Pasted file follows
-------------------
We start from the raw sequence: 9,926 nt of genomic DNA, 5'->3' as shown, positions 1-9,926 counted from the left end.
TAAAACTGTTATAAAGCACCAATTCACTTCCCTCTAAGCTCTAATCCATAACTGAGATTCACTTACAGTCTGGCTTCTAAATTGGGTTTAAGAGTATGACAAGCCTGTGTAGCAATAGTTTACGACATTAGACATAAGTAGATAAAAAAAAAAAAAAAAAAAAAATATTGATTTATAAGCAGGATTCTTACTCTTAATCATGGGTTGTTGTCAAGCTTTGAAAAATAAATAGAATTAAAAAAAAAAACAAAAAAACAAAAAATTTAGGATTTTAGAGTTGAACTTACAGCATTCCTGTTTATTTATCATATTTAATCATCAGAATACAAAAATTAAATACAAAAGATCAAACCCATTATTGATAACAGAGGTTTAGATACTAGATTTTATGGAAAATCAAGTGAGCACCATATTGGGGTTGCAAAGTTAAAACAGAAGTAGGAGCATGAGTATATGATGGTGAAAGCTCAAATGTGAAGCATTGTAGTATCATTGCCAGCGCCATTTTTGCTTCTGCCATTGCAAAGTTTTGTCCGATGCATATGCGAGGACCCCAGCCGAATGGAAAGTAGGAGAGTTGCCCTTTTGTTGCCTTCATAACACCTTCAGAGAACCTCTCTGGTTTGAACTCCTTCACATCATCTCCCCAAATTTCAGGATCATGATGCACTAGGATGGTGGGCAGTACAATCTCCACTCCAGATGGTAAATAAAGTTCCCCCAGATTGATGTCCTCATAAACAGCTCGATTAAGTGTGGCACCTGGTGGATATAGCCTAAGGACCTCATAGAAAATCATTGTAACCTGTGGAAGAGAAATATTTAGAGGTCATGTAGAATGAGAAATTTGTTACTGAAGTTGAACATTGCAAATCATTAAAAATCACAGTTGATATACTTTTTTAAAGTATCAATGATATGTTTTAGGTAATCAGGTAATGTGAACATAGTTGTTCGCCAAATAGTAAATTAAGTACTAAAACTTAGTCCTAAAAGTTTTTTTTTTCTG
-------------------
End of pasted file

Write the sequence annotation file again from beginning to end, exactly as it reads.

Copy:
We start from the raw sequence: 9,926 nt of genomic DNA, 5'->3' as shown, positions 1-9,926 counted from the left end.
TAAAACTGTTATAAAGCACCAATTCACTTCCCTCTAAGCTCTAATCCATAACTGAGATTCACTTACAGTCTGGCTTCTAAATTGGGTTTAAGAGTATGACAAGCCTGTGTAGCAATAGTTTACGACATTAGACATAAGTAGATAAAAAAAAAAAAAAAAAAAAAATATTGATTTATAAGCAGGATTCTTACTCTTAATCATGGGTTGTTGTCAAGCTTTGAAAAATAAATAGAATTAAAAAAAAAAACAAAAAAACAAAAAATTTAGGATTTTAGAGTTGAACTTACAGCATTCCTGTTTATTTATCATATTTAATCATCAGAATACAAAAATTAAATACAAAAGATCAAACCCATTATTGATAACAGAGGTTTAGATACTAGATTTTATGGAAAATCAAGTGAGCACCATATTGGGGTTGCAAAGTTAAAACAGAAGTAGGAGCATGAGTATATGATGGTGAAAGCTCAAATGTGAAGCATTGTAGTATCATTGCCAGCGCCATTTTTGCTTCTGCCATTGCAAAGTTTTGTCCGATGCATATGCGAGGACCCCAGCCGAATGGAAAGTAGGAGAGTTGCCCTTTTGTTGCCTTCATAACACCTTCAGAGAACCTCTCTGGTTTGAACTCCTTCACATCATCTCCCCAAATTTCAGGATCATGATGCACTAGGATGGTGGGCAGTACAATCTCCACTCCAGATGGTAAATAAAGTTCCCCCAGATTGATGTCCTCATAAACAGCTCGATTAAGTGTGGCACCTGGTGGATATAGCCTAAGGACCTCATAGAAAATCATTGTAACCTGTGGAAGAGAAATATTTAGAGGTCATGTAGAATGAGAAATTTGTTACTGAAGTTGAACATTGCAAATCATTAAAAATCACAGTTGATATACTTTTTTAAAGTATCAATGATATGTTTTAGGTAATCAGGTAATGTGAACATAGTTGTTCGCCAAATAGTAAATTAAGTACTAAAACTTAGTCCTAAAAGTTTTTTTTTTCTG